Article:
Applying Incentives in a Principled Way
The Stanford Center for Societal Networks1 has been running a series of projects to study the effect of incentives as a way to nudge people to change their behaviour. Their research has uncovered several insights:
- Receiving money is more motivating than avoiding charges — carrots work better than sticks.
- When the stakes are small, a random reward is more appealing than a deterministic reward of the same expected value — a fact underlying lottery systems. Games are an intuitively pleasing, fun and engaging way of conducting lotteries.
- Humans are social animals. Viral adoption, peer comparison and collective spirit are all powerful motivators.
- Fine-grained measurement and data mining allow desired behaviours to be targeted and rewarded precisely. It allows offers to be personalised to users, depending on the negative externality of their behaviour on system efficiency.
Incentives are attractive because they are seen as a win-win situation.
INSINC: Results and Benefits of Urban Platforms
INSINC has grown at a phenomenal rate since its inception, with about 3,500 participants in January 2012 and doubling its subscription rate every three months. INSINC has over 103,000 registered participants as of 15 May 2013, and does not appear to have reached saturation point. Over 70% of the participants have enlisted through friend invitations. Comparing travel patterns of trips made by participants before and after registration, we have observed shifts from peak to off-peak in the range of 8% to 15%. Those with friends on the INSINC platform shift significantly more: good behaviour appears to thrive on inspiration and competitiveness. The platform has a weekly engagement rate of between 25% and 30% and a monthly engagement rate of over 50%, comparable to mainstream social platforms such as Facebook. However, beyond shifting peak commuters to off-peak, the true utility of INSINC is best expressed in terms of its capabilities as a platform.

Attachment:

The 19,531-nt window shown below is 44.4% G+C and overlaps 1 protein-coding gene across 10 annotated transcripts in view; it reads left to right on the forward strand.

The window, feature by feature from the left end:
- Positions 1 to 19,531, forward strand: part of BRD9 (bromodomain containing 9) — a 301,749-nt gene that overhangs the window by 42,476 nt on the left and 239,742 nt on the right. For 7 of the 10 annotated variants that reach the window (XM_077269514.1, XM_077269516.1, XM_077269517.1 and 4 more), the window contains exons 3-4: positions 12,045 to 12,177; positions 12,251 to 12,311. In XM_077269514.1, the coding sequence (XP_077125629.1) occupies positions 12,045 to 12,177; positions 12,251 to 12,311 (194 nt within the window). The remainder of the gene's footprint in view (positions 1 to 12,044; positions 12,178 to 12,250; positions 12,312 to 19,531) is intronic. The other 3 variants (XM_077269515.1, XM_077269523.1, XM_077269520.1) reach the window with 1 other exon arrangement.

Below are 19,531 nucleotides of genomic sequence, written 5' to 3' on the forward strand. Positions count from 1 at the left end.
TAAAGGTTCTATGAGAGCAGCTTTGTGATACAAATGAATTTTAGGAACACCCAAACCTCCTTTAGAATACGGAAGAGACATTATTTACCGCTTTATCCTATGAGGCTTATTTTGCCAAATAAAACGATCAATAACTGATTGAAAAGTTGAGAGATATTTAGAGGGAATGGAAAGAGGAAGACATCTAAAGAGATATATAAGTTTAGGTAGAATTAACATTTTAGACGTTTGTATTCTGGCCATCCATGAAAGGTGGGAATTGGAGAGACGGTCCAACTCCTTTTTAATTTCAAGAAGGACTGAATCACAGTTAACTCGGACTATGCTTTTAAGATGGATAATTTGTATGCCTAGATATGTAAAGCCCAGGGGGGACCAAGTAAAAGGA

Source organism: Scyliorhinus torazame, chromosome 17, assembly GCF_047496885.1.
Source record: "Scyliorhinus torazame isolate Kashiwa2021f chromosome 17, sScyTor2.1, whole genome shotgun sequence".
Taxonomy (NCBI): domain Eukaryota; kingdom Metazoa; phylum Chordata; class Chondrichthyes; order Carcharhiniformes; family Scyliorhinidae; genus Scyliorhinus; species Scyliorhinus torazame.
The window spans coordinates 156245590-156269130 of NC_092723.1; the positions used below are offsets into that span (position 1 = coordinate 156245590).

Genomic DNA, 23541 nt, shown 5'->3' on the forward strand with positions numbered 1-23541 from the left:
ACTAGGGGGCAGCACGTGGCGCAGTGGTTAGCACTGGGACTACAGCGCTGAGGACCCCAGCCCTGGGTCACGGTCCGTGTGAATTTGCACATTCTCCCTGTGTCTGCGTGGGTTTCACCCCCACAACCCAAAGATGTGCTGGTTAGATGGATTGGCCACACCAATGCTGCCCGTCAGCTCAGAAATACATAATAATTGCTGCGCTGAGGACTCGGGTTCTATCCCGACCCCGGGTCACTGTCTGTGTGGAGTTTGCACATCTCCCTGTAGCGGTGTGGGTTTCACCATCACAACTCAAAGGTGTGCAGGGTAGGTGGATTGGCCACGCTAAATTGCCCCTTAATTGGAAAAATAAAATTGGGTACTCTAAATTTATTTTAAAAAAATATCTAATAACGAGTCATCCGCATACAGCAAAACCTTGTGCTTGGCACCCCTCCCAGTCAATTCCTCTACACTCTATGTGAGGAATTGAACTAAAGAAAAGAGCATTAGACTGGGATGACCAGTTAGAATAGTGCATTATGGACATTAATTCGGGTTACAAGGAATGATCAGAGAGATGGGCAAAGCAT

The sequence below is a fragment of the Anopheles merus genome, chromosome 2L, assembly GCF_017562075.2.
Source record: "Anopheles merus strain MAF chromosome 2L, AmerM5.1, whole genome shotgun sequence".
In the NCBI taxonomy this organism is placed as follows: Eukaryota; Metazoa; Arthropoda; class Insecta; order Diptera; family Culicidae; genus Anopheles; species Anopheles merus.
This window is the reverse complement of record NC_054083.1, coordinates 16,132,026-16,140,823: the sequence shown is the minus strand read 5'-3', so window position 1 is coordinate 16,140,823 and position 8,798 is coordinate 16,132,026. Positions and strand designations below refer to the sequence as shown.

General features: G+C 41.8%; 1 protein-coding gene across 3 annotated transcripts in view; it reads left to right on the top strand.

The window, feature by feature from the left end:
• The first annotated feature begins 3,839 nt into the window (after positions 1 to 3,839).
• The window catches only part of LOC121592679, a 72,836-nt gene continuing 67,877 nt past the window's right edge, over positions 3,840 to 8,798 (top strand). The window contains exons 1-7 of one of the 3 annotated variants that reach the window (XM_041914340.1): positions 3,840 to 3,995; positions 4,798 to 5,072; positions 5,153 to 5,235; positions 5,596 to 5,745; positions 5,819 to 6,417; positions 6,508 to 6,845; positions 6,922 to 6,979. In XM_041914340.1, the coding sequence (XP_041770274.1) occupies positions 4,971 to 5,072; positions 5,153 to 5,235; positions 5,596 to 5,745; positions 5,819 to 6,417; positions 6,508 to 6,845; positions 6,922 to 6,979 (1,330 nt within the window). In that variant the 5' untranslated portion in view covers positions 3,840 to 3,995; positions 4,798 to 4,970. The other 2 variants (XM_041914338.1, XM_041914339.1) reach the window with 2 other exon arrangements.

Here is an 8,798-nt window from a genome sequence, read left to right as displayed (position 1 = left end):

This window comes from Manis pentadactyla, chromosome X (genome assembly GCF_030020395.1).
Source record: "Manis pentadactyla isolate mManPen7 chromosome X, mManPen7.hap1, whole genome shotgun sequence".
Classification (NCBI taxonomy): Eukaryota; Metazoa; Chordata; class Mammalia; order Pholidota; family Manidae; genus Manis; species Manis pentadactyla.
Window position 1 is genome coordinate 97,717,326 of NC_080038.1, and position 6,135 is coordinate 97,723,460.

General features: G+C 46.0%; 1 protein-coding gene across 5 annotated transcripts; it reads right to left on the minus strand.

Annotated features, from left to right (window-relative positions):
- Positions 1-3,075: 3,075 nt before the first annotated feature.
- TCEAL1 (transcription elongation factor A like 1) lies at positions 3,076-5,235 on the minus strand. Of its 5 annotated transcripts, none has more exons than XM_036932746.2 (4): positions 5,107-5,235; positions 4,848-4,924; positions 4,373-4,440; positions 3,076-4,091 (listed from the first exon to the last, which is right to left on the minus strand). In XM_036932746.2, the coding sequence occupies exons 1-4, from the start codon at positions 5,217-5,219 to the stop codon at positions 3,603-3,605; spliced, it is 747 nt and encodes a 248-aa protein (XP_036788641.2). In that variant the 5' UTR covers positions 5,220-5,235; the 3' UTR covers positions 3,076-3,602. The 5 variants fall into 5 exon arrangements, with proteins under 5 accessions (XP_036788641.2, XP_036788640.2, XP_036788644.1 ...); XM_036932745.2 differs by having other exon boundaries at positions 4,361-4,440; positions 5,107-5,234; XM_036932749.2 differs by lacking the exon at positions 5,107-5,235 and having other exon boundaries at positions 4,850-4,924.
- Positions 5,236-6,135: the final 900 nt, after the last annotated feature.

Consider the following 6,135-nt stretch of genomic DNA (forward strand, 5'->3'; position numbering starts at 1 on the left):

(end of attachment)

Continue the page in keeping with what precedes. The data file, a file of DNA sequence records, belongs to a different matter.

INSINC participants, through registration and use of the platform, actually offer up a wealth of personal information, including demographic profiles and commuter logs. This database provides tremendous insights for INSINC administrators, both at the individual and aggregate levels. For example, over 17% of males shift to the off-peak, while only 11% of women do the same. When men shift from the peak, they shift to both pre- and post-peak; women, however, shift primarily pre-peak (possibly because of childcare responsibilities). About 25% of the participants contribute over 90% of peak hour trips; this means that if we can induce these 25% to shift, the marginal impact would be very significant.
We can do so because we know the individual’s propensity to shift. INSINC allows customised testing, as participants are offered different individual payoffs because we know how likely they will shift given a certain payoff: this is the idea behind the Magic Box. With a larger base of users, we would be able to do small group experiments on a large scale, much as Google, Amazon or Facebook do today.
Looking Ahead: Further Applications for Adaptive Platforms
Once INSINC achieves critical mass as an adaptive platform, it would have built up a pool of users who are familiar and comfortable with the “methodology” of INSINC as well as INSINC administrators who can posit outcomes based on past behaviour. Potential applications in a range of public service fields could then open up.